Saturday, July 12, 2014

Emotionally Satisfying and Incredibly Thought-Provoking

I haven't been completely blown away by a romance novel in a while, so reading The River Leith by Leta Blake was a joy.

My review of it was posted today, and here's a sneak peek at my All About Romance Desert Isle Keeper review:

Get out your tissues for this incredibly moving and superbly poignant gay romance that explores the lost and found qualities of memory loss on two men in New York City.

When Leith Wenz is dealt an illegal blow to the head during a boxing match and goes into a coma, his lover, friends, and family are devastated. They rejoice, especially lover Zach, when Leith awakes.

The good news is that he'll live. The bad news is that he's can't remember the last three years of his life - three years in which he got out of prison, his father died, and he met and fell in love with Zach.

In fact, he doesn't remember Zach at all.

Told with interludes of Zach's on-going vlog posts, the story is one of grieving. Leith is horrified that so much of who he is has been stripped away. He's lost and terrified that he'll never find his way back to being a whole person again. Fortunately, he has a loyal brother and a good psychologist to help him along the way.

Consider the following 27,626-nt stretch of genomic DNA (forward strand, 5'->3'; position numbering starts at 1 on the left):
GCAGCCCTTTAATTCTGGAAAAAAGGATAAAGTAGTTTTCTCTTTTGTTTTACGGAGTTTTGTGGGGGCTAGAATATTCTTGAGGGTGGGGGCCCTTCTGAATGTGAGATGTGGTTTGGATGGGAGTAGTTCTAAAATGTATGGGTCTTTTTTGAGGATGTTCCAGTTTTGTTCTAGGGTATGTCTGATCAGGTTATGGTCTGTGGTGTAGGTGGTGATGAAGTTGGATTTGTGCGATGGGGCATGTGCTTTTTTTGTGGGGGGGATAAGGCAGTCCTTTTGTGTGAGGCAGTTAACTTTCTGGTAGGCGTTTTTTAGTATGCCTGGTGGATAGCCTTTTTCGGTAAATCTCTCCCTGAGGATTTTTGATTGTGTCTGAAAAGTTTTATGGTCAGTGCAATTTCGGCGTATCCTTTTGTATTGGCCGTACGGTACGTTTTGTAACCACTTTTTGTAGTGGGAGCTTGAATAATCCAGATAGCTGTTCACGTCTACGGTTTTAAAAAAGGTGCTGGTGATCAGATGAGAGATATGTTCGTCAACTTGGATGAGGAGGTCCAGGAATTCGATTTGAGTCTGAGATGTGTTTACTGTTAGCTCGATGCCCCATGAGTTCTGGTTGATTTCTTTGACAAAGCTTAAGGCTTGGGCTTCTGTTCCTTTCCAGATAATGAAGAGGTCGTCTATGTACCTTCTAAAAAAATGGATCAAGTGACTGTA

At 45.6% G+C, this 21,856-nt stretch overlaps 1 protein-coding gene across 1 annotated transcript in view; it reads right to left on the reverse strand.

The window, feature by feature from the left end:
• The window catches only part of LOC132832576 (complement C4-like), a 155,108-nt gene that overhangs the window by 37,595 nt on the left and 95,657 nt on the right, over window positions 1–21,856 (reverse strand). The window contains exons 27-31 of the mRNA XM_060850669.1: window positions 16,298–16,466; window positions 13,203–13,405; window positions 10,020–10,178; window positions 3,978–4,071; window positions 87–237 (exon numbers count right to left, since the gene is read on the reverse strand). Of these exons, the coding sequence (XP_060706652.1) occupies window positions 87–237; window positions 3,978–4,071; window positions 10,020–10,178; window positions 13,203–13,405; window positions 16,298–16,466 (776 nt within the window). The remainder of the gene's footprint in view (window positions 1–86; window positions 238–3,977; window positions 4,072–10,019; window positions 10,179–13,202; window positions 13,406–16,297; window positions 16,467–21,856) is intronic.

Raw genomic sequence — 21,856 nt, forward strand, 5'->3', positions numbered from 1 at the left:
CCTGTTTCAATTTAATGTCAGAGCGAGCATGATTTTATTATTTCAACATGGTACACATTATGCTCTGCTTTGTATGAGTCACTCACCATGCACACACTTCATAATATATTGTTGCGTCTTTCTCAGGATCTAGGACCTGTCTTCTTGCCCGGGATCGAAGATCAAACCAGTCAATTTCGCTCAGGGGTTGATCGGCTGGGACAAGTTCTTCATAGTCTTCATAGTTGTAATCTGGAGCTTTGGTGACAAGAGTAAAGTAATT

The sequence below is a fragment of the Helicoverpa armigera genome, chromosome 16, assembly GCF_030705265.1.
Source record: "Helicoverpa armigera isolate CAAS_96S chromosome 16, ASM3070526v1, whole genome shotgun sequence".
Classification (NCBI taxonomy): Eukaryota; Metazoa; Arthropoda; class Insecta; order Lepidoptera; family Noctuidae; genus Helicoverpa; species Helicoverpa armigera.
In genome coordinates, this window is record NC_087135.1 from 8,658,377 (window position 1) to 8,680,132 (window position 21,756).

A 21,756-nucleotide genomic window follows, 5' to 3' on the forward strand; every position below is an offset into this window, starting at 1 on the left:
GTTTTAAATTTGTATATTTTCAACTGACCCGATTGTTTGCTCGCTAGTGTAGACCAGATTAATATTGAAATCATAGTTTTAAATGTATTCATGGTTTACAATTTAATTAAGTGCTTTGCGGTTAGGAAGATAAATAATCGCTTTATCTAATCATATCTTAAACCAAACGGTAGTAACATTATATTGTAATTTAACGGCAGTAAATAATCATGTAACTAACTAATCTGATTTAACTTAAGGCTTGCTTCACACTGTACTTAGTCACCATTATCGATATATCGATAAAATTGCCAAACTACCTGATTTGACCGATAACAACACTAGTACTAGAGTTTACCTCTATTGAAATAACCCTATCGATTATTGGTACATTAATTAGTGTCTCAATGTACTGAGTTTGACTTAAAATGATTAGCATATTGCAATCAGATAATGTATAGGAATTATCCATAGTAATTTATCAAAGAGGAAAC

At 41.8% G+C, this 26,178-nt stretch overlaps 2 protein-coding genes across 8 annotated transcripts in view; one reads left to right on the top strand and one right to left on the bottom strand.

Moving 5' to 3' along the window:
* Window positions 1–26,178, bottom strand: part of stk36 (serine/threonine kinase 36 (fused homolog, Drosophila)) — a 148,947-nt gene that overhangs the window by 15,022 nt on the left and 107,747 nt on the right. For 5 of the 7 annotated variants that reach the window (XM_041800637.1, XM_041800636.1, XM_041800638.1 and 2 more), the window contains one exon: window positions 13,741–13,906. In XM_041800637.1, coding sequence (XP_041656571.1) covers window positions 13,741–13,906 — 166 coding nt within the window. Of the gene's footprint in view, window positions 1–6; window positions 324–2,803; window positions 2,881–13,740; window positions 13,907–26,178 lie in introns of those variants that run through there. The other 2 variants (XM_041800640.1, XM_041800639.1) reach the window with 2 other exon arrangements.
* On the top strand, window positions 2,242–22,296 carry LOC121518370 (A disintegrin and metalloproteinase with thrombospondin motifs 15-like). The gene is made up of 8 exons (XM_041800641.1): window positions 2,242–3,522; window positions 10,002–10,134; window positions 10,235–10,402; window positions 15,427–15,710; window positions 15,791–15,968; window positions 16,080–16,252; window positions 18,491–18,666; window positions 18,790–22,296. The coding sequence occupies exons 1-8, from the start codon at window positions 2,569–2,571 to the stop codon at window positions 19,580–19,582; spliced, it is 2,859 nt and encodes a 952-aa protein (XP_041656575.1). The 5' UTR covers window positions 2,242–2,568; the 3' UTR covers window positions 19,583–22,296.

His lover Zach also wants to be supportive, but Leith's memory loss is akin to Leith's death as far as
Zach is concerned. Every time Zach sees him, Zach is hit by how much he's lost, how much they've lost. So in a sense Zach is also grieving, just as Leith is.

For those like me who don't know, the River Lethe in Greek myth is the place in the underworld where the dead drank the water in order to purge the memories of their lives before they crossed the River Styx into the afterlife. The name Zachariah, on the other hand, translates to mean "memory of the Lord.” But before Leith's doctor tells him of the myth and the definition, Leith must rediscover that he's gay and his friend Zach is in fact his lover since all of these revelations came to Leith in the three-year period he's lost.

Read the rest of my review at All About Romance.

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